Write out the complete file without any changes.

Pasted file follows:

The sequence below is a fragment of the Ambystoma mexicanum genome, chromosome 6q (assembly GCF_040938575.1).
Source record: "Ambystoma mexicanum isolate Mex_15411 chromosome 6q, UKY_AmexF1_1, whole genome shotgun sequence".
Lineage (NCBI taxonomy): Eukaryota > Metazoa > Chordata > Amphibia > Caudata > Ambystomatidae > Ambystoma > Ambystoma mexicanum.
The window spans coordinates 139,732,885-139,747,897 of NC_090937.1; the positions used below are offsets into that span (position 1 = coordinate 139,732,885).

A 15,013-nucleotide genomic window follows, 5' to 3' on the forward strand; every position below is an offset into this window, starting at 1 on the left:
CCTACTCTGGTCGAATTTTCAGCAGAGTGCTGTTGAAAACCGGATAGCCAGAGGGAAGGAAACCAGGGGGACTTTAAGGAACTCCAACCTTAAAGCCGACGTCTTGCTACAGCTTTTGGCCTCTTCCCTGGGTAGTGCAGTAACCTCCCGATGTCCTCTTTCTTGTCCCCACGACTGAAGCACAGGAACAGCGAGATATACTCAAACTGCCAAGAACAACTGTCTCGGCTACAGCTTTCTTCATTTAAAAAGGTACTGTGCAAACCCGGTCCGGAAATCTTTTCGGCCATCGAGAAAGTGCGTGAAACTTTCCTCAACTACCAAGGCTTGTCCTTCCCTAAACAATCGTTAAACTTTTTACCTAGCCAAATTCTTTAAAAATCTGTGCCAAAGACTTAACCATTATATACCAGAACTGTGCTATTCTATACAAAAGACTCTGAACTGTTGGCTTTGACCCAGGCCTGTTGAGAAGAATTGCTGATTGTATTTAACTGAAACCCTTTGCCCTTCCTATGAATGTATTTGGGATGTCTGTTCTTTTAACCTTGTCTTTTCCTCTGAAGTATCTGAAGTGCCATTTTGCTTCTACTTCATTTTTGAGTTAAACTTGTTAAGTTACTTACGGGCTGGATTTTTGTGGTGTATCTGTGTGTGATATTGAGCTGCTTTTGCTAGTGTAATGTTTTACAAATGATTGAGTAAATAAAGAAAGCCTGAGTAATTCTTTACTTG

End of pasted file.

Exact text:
The sequence below is a fragment of the Ambystoma mexicanum genome, chromosome 6q (assembly GCF_040938575.1).
Source record: "Ambystoma mexicanum isolate Mex_15411 chromosome 6q, UKY_AmexF1_1, whole genome shotgun sequence".
Lineage (NCBI taxonomy): Eukaryota > Metazoa > Chordata > Amphibia > Caudata > Ambystomatidae > Ambystoma > Ambystoma mexicanum.
The window spans coordinates 139,732,885-139,747,897 of NC_090937.1; the positions used below are offsets into that span (position 1 = coordinate 139,732,885).

A 15,013-nucleotide genomic window follows, 5' to 3' on the forward strand; every position below is an offset into this window, starting at 1 on the left:
CCTACTCTGGTCGAATTTTCAGCAGAGTGCTGTTGAAAACCGGATAGCCAGAGGGAAGGAAACCAGGGGGACTTTAAGGAACTCCAACCTTAAAGCCGACGTCTTGCTACAGCTTTTGGCCTCTTCCCTGGGTAGTGCAGTAACCTCCCGATGTCCTCTTTCTTGTCCCCACGACTGAAGCACAGGAACAGCGAGATATACTCAAACTGCCAAGAACAACTGTCTCGGCTACAGCTTTCTTCATTTAAAAAGGTACTGTGCAAACCCGGTCCGGAAATCTTTTCGGCCATCGAGAAAGTGCGTGAAACTTTCCTCAACTACCAAGGCTTGTCCTTCCCTAAACAATCGTTAAACTTTTTACCTAGCCAAATTCTTTAAAAATCTGTGCCAAAGACTTAACCATTATATACCAGAACTGTGCTATTCTATACAAAAGACTCTGAACTGTTGGCTTTGACCCAGGCCTGTTGAGAAGAATTGCTGATTGTATTTAACTGAAACCCTTTGCCCTTCCTATGAATGTATTTGGGATGTCTGTTCTTTTAACCTTGTCTTTTCCTCTGAAGTATCTGAAGTGCCATTTTGCTTCTACTTCATTTTTGAGTTAAACTTGTTAAGTTACTTACGGGCTGGATTTTTGTGGTGTATCTGTGTGTGATATTGAGCTGCTTTTGCTAGTGTAATGTTTTACAAATGATTGAGTAAATAAAGAAAGCCTGAGTAATTCTTTACTTG